Home Energy and Environment New Economic Analysis: Coal Expensive, Underregulated

New Economic Analysis: Coal Expensive, Underregulated


Cross-posted from Scaling Green

Back in February, a new Harvard study found that “when the entire life-cycle of coal is considered — extraction, transport, processing, and combustion,” they add up to a cost to the American people of “roughly US$300 to US$500 billion dollars annually.”  Then, in April, we wrote about our interview with Professor Michael Hendryx of West Virginia University, whose research has found that coal mining “is a loser economically, environmentally, and in terms of public health.”  Now we’ve got yet another economic analysis coming to the same conclusions.

When the authors add in highly conservative estimates of the cost of carbon dioxide pollution, they find that “the damages caused by oil- and coal-fired power plants are between 30 and 40 percent higher.” With an estimated social cost of carbon — a damage estimate of global warming pollution — of $65 (far less than other estimates), the [Gross External Damages – GED] for coal-fired generators is $0.21/kilowatts.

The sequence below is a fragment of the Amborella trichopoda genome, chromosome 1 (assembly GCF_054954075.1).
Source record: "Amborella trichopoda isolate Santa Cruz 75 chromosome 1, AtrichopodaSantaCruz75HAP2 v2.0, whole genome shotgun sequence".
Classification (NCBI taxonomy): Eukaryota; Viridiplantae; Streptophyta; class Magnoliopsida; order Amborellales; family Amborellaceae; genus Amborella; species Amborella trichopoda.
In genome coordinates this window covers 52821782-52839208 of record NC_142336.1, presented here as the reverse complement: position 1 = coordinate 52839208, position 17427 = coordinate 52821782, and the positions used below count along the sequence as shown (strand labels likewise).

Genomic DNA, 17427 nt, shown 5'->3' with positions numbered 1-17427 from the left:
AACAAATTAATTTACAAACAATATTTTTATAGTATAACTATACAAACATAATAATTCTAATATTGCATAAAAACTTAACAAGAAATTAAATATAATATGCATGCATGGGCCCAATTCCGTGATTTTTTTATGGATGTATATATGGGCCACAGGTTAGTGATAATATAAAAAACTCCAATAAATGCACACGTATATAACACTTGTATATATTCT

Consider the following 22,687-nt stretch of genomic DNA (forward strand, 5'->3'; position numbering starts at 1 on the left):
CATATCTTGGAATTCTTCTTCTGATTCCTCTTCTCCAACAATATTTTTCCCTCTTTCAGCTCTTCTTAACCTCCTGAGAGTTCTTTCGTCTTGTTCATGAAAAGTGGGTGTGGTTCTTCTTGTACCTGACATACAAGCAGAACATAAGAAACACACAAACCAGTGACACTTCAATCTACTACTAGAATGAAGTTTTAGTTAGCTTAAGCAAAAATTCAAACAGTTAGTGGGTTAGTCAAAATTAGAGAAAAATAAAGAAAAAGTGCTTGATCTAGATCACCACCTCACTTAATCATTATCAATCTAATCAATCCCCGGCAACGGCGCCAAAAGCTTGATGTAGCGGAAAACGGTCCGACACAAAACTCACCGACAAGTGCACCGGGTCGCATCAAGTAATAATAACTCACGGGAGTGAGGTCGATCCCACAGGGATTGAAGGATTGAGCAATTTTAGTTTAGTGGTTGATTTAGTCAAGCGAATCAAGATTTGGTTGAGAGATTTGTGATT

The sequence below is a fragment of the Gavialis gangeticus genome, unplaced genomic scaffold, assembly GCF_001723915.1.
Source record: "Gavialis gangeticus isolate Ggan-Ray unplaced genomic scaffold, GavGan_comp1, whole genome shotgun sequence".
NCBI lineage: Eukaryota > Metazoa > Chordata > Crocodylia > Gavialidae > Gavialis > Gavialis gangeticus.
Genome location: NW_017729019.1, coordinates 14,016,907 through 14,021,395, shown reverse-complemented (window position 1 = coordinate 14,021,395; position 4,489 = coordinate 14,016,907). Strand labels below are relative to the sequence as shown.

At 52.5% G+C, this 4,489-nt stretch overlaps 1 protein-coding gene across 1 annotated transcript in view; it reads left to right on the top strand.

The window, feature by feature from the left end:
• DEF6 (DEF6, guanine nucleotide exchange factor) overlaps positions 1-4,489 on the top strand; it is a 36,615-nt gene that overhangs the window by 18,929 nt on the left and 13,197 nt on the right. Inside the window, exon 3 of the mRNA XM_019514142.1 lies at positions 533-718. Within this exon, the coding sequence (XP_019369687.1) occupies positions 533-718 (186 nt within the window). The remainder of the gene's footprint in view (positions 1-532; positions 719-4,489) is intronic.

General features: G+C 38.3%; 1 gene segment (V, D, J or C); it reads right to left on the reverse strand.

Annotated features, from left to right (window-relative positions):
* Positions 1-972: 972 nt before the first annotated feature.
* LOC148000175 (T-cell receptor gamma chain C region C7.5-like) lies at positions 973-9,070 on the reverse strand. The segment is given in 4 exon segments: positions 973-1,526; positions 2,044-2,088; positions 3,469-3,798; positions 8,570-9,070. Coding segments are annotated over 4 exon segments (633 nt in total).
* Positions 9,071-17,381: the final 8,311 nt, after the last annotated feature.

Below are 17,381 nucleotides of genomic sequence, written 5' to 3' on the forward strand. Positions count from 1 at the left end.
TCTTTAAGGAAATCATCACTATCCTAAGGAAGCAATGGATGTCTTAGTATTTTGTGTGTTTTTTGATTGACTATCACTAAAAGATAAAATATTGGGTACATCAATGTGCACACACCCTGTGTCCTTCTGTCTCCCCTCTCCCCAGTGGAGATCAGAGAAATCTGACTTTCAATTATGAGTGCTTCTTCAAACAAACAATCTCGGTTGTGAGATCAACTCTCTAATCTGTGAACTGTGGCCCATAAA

In other words, instead of being “cheap” and “affordable,” coal is actually the costliest fuel for electricity.

“The findings show that, contrary to current political mythology, coal is underregulated,” Legal Planet’s Dan Farber comments. “On average, the harm produced by burning the coal is over twice as high as the market price of the electricity. In other words, some of the electricity production would flunk a cost-benefit analysis. This means that we’re either not using enough pollution controls or we’re just overusing coal as a fuel.”

Actually, we’re doing both: not using enough pollution controls AND overusing coal as a fuel. Fortunately, we know how to eliminate both of those problems: by removing coal subsidies, by internalizing coal’s externalities, and by removing the obstacles holding back clean energy from rapidly taking coal’s place in America’s energy picture.

UPDATE: Also see Saturday Statistic: Just “2 percent of employment in the central Appalachian region”.